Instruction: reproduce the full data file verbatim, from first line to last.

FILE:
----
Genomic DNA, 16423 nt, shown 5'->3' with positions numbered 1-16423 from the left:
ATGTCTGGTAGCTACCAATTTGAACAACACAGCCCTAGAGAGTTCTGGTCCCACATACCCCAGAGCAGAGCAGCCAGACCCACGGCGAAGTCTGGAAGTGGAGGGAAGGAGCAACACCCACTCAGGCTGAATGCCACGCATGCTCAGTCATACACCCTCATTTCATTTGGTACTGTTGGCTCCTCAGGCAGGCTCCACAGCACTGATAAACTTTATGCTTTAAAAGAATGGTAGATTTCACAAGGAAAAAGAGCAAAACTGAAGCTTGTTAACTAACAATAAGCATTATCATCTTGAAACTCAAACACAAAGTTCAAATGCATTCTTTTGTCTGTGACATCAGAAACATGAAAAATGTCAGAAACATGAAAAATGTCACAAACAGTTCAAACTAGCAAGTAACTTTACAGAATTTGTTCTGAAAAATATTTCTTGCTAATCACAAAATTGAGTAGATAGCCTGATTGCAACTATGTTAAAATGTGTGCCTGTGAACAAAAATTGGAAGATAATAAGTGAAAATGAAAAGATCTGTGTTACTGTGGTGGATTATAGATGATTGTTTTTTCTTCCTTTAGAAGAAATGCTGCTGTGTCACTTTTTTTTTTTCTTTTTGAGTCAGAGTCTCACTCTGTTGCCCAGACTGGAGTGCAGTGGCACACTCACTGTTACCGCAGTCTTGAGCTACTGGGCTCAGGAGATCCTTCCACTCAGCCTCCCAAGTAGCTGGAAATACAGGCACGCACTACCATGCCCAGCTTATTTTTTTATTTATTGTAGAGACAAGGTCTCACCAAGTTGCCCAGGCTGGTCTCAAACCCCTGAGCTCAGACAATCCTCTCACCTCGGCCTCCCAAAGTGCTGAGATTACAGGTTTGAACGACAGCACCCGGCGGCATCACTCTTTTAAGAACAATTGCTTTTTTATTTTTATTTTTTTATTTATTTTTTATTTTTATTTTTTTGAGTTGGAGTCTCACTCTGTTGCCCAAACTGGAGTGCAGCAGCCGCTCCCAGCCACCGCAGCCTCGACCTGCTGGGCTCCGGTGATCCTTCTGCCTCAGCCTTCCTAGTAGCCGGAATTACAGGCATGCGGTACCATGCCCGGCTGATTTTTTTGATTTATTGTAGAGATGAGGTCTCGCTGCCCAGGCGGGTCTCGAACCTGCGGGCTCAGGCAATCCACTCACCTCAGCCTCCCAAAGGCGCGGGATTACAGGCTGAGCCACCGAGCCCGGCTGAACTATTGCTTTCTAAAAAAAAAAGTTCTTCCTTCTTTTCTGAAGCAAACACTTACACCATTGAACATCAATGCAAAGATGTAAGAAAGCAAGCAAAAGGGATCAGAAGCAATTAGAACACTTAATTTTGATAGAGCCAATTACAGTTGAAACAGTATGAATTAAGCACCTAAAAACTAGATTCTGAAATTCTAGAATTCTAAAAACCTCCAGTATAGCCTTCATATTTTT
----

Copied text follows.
Genomic DNA, 16423 nt, shown 5'->3' with positions numbered 1-16423 from the left:
ATGTCTGGTAGCTACCAATTTGAACAACACAGCCCTAGAGAGTTCTGGTCCCACATACCCCAGAGCAGAGCAGCCAGACCCACGGCGAAGTCTGGAAGTGGAGGGAAGGAGCAACACCCACTCAGGCTGAATGCCACGCATGCTCAGTCATACACCCTCATTTCATTTGGTACTGTTGGCTCCTCAGGCAGGCTCCACAGCACTGATAAACTTTATGCTTTAAAAGAATGGTAGATTTCACAAGGAAAAAGAGCAAAACTGAAGCTTGTTAACTAACAATAAGCATTATCATCTTGAAACTCAAACACAAAGTTCAAATGCATTCTTTTGTCTGTGACATCAGAAACATGAAAAATGTCAGAAACATGAAAAATGTCACAAACAGTTCAAACTAGCAAGTAACTTTACAGAATTTGTTCTGAAAAATATTTCTTGCTAATCACAAAATTGAGTAGATAGCCTGATTGCAACTATGTTAAAATGTGTGCCTGTGAACAAAAATTGGAAGATAATAAGTGAAAATGAAAAGATCTGTGTTACTGTGGTGGATTATAGATGATTGTTTTTTCTTCCTTTAGAAGAAATGCTGCTGTGTCACTTTTTTTTTTTCTTTTTGAGTCAGAGTCTCACTCTGTTGCCCAGACTGGAGTGCAGTGGCACACTCACTGTTACCGCAGTCTTGAGCTACTGGGCTCAGGAGATCCTTCCACTCAGCCTCCCAAGTAGCTGGAAATACAGGCACGCACTACCATGCCCAGCTTATTTTTTTATTTATTGTAGAGACAAGGTCTCACCAAGTTGCCCAGGCTGGTCTCAAACCCCTGAGCTCAGACAATCCTCTCACCTCGGCCTCCCAAAGTGCTGAGATTACAGGTTTGAACGACAGCACCCGGCGGCATCACTCTTTTAAGAACAATTGCTTTTTTATTTTTATTTTTTTATTTATTTTTTATTTTTATTTTTTTGAGTTGGAGTCTCACTCTGTTGCCCAAACTGGAGTGCAGCAGCCGCTCCCAGCCACCGCAGCCTCGACCTGCTGGGCTCCGGTGATCCTTCTGCCTCAGCCTTCCTAGTAGCCGGAATTACAGGCATGCGGTACCATGCCCGGCTGATTTTTTTGATTTATTGTAGAGATGAGGTCTCGCTGCCCAGGCGGGTCTCGAACCTGCGGGCTCAGGCAATCCACTCACCTCAGCCTCCCAAAGGCGCGGGATTACAGGCTGAGCCACCGAGCCCGGCTGAACTATTGCTTTCTAAAAAAAAAAGTTCTTCCTTCTTTTCTGAAGCAAACACTTACACCATTGAACATCAATGCAAAGATGTAAGAAAGCAAGCAAAAGGGATCAGAAGCAATTAGAACACTTAATTTTGATAGAGCCAATTACAGTTGAAACAGTATGAATTAAGCACCTAAAAACTAGATTCTGAAATTCTAGAATTCTAAAAACCTCCAGTATAGCCTTCATATTTTT